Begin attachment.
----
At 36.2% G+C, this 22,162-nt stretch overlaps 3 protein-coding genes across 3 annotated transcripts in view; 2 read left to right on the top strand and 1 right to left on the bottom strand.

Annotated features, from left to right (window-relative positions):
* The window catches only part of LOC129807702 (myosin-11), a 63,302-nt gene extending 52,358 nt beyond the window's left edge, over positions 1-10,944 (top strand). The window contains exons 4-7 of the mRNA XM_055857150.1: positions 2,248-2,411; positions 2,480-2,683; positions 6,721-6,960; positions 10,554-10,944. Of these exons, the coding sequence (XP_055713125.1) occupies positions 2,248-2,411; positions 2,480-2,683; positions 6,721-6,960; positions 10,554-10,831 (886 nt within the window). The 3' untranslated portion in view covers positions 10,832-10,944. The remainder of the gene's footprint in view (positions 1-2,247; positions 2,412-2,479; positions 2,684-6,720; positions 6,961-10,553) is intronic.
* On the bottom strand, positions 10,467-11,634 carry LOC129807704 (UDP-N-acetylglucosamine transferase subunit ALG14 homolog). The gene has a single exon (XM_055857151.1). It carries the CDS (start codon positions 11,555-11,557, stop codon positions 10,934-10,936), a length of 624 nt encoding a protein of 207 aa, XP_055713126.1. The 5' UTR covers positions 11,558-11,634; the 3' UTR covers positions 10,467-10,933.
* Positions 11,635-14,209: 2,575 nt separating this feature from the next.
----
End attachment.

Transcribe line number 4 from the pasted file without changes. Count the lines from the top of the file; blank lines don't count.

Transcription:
* On the bottom strand, positions 10,467-11,634 carry LOC129807704 (UDP-N-acetylglucosamine transferase subunit ALG14 homolog). The gene has a single exon (XM_055857151.1). It carries the CDS (start codon positions 11,555-11,557, stop codon positions 10,934-10,936), a length of 624 nt encoding a protein of 207 aa, XP_055713126.1. The 5' UTR covers positions 11,558-11,634; the 3' UTR covers positions 10,467-10,933.